The murdered children lay in Lincoln’s house for three days before he could be bothered to bury them in his cellar. Five days later the coroner arrived and ordered the bodies to be exhumed for examination. The coroner noted that the children had been buried below the waterline of a ground spring, and the bodies, having been submerged in water, were “verie cleer and white”.
Lincoln sent his eldest son home ahead of him, with the intention that the boy would find the corpses of his siblings
During the inquest several suspects were ordered forward to touch the bodies. This line-up presumably included Lincoln’s eldest son (though his name was not mentioned in any surviving record). As the hired murderer drew near, “the woundes began to bleede afresh” and the bodies “sodainly received their former colour of bloude”.
What the coroner observed was the natural post-mortem haemorrhaging of bodies recovered from water, which he interpreted to be the blood of murdered innocents crying out for vengeance. Amazed by the damning sight of bleeding wounds, the assassin not only confessed his crime on the spot, but he also implicated the father for his part in the killings. They were both arrested, found guilty at assizes, and executed in Ashford on 27 February 1591.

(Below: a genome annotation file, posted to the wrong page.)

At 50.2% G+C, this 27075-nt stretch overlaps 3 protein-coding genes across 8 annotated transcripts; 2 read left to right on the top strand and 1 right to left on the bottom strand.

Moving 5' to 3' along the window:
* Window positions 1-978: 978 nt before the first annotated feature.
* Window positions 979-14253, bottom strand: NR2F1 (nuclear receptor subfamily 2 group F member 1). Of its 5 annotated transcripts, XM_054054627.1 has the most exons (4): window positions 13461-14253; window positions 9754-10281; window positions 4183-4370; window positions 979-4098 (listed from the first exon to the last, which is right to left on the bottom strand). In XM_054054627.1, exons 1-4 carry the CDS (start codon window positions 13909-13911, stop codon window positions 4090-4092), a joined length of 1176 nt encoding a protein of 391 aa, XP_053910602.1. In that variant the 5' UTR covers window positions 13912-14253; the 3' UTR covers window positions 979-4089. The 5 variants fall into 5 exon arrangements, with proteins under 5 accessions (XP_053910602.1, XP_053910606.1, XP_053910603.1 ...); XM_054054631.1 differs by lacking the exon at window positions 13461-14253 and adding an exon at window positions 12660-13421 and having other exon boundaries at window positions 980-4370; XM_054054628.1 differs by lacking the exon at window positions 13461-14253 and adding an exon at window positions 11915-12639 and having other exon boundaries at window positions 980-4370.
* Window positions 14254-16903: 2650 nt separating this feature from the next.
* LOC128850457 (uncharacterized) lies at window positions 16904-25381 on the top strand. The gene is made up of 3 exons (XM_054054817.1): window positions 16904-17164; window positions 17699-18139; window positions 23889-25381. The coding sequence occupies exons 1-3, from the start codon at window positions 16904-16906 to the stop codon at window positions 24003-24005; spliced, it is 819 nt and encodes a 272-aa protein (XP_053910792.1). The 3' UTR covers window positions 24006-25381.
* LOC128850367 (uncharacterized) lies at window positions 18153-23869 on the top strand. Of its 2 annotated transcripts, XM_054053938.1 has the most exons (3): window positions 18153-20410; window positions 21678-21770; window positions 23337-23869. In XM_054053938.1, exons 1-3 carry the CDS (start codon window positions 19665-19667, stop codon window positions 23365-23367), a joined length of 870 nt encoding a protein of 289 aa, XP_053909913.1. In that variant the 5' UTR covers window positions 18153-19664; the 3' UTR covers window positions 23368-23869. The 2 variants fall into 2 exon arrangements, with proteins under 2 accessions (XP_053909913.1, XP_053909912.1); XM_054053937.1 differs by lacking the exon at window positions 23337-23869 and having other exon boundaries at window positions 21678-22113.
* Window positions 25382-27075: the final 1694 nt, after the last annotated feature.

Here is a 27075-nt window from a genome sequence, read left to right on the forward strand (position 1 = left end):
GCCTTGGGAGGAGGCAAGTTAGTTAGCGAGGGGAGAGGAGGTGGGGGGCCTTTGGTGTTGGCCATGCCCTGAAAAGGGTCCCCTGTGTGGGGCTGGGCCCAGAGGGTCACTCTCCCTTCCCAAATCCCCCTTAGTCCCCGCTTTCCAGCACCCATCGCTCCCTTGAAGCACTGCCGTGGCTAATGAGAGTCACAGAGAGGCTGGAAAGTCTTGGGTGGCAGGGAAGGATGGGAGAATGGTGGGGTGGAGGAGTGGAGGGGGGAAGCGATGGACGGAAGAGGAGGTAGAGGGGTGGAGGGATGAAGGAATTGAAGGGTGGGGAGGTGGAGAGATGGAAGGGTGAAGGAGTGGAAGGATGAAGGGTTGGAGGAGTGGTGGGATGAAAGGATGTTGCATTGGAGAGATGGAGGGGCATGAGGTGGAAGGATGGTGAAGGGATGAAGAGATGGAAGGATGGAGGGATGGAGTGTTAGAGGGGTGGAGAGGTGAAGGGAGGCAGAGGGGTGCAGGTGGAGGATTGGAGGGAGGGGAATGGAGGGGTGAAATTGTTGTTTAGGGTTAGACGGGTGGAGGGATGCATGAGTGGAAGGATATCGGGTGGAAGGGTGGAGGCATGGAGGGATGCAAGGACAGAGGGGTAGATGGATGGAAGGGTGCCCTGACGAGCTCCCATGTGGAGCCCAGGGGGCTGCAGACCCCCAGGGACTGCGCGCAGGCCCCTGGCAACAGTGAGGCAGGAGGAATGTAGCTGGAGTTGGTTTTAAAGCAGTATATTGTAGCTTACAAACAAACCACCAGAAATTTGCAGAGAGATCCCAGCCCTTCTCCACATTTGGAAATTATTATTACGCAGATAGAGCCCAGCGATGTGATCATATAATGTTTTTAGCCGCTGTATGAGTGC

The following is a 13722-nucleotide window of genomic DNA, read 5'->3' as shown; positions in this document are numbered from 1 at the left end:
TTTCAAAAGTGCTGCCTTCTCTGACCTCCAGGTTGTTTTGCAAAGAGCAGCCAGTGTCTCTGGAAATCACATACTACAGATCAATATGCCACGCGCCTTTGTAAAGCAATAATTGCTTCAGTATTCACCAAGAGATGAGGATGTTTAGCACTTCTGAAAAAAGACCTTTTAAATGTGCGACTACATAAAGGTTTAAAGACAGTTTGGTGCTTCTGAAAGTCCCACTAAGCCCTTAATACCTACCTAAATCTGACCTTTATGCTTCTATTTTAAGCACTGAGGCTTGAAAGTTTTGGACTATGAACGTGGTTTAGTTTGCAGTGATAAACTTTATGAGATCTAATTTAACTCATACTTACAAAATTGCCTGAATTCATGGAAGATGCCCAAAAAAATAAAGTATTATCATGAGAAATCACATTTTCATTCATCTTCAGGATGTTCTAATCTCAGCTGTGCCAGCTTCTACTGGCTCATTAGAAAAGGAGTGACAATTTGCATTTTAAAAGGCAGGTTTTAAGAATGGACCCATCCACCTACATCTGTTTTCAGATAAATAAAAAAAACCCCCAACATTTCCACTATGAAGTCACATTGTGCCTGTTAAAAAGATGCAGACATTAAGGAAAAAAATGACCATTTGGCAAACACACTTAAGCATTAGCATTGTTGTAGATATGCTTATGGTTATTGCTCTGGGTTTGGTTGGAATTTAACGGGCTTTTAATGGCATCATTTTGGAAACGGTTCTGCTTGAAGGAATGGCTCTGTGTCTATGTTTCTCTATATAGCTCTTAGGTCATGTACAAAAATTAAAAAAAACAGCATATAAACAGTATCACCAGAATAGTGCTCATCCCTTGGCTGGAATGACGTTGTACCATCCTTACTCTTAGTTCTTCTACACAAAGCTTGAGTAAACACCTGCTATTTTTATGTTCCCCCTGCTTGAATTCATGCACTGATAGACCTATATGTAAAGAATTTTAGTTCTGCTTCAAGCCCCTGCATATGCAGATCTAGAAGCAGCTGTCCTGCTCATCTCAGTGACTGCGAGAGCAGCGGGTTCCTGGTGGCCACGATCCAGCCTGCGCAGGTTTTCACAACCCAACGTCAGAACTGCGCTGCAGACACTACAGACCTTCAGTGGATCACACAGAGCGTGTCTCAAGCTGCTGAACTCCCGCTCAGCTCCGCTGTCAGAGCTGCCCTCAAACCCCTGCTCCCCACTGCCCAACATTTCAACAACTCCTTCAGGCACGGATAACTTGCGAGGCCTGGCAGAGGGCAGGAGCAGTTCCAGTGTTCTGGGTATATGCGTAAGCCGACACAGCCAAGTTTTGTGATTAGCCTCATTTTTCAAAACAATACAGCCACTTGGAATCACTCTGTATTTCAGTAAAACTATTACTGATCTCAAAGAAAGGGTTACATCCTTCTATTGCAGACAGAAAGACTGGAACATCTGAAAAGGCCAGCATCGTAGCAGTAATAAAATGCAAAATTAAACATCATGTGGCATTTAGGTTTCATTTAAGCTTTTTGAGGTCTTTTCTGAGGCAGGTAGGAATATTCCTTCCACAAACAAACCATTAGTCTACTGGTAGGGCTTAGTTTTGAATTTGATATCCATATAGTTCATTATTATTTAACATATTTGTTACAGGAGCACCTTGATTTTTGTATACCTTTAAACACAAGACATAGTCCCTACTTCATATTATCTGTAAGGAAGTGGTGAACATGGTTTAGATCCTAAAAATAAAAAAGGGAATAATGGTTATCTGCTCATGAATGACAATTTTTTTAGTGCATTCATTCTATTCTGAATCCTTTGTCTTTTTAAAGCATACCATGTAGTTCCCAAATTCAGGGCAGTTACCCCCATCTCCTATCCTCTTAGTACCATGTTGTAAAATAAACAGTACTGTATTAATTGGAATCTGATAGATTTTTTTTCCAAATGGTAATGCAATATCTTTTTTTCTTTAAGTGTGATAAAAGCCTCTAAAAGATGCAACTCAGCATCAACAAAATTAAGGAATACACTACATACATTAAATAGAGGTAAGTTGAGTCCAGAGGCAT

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Discovery, penitence and salvation
Today, more than 400 years after Lincoln and his accomplice were put to death, it can be hard for us to understand why people in the 16th and 17th centuries embroidered reports of true crime with fantastical descriptions of divine beasts and furious ghosts. Yet such practices have to be viewed in the context of their faith. Our ancestors were devoutly religious, and these stories of mystical detection allowed them to reconcile the horror of murder with an unwavering belief in a compassionate God.
Christian narratives of redemption held that sin must be followed by discovery, penitence and salvation. By situating murder within this context, believers could be reassured that God played no part in the crime, but worked on the side of truth and justice. Murder will out, and, by this dictum, our ancestors trusted that the darkest of crimes would be illuminated, and avenged, by the divine light of wondrous discovery.
This article was first published in the May 2023 issue of BBC History Magazine